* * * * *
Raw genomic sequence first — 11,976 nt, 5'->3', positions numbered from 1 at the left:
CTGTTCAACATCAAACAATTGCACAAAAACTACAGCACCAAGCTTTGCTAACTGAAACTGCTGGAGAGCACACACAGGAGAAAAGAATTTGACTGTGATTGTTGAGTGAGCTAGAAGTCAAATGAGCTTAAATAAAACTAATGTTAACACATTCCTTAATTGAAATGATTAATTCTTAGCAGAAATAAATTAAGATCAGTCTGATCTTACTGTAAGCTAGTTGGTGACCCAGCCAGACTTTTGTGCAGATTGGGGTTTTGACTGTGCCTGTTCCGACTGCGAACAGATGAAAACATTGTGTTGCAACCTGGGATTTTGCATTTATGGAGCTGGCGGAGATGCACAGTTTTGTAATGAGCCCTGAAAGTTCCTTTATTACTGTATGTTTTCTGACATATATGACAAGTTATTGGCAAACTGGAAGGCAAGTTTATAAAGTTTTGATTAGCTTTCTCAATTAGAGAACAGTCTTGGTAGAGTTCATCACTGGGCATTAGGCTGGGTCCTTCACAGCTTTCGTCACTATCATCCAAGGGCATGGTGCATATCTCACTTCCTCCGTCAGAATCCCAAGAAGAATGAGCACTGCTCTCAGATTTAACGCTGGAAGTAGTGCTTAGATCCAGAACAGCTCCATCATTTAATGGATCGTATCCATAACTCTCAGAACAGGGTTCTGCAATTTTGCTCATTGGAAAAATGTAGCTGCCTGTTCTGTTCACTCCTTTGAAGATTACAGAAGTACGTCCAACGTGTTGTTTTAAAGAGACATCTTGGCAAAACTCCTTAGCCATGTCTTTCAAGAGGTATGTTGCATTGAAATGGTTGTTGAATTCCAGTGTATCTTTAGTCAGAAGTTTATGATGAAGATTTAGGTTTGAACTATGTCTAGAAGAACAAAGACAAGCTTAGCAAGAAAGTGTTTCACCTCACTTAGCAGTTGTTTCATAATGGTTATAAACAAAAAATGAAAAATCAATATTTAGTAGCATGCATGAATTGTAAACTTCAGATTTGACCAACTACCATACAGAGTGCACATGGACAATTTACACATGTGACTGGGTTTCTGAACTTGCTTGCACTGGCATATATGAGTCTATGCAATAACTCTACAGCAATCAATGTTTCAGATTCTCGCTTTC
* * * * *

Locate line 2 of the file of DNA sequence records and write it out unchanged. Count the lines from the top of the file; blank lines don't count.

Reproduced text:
CTGTTCAACATCAAACAATTGCACAAAAACTACAGCACCAAGCTTTGCTAACTGAAACTGCTGGAGAGCACACACAGGAGAAAAGAATTTGACTGTGATTGTTGAGTGAGCTAGAAGTCAAATGAGCTTAAATAAAACTAATGTTAACACATTCCTTAATTGAAATGATTAATTCTTAGCAGAAATAAATTAAGATCAGTCTGATCTTACTGTAAGCTAGTTGGTGACCCAGCCAGACTTTTGTGCAGATTGGGGTTTTGACTGTGCCTGTTCCGACTGCGAACAGATGAAAACATTGTGTTGCAACCTGGGATTTTGCATTTATGGAGCTGGCGGAGATGCACAGTTTTGTAATGAGCCCTGAAAGTTCCTTTATTACTGTATGTTTTCTGACATATATGACAAGTTATTGGCAAACTGGAAGGCAAGTTTATAAAGTTTTGATTAGCTTTCTCAATTAGAGAACAGTCTTGGTAGAGTTCATCACTGGGCATTAGGCTGGGTCCTTCACAGCTTTCGTCACTATCATCCAAGGGCATGGTGCATATCTCACTTCCTCCGTCAGAATCCCAAGAAGAATGAGCACTGCTCTCAGATTTAACGCTGGAAGTAGTGCTTAGATCCAGAACAGCTCCATCATTTAATGGATCGTATCCATAACTCTCAGAACAGGGTTCTGCAATTTTGCTCATTGGAAAAATGTAGCTGCCTGTTCTGTTCACTCCTTTGAAGATTACAGAAGTACGTCCAACGTGTTGTTTTAAAGAGACATCTTGGCAAAACTCCTTAGCCATGTCTTTCAAGAGGTATGTTGCATTGAAATGGTTGTTGAATTCCAGTGTATCTTTAGTCAGAAGTTTATGATGAAGATTTAGGTTTGAACTATGTCTAGAAGAACAAAGACAAGCTTAGCAAGAAAGTGTTTCACCTCACTTAGCAGTTGTTTCATAATGGTTATAAACAAAAAATGAAAAATCAATATTTAGTAGCATGCATGAATTGTAAACTTCAGATTTGACCAACTACCATACAGAGTGCACATGGACAATTTACACATGTGACTGGGTTTCTGAACTTGCTTGCACTGGCATATATGAGTCTATGCAATAACTCTACAGCAATCAATGTTTCAGATTCTCGCTTTC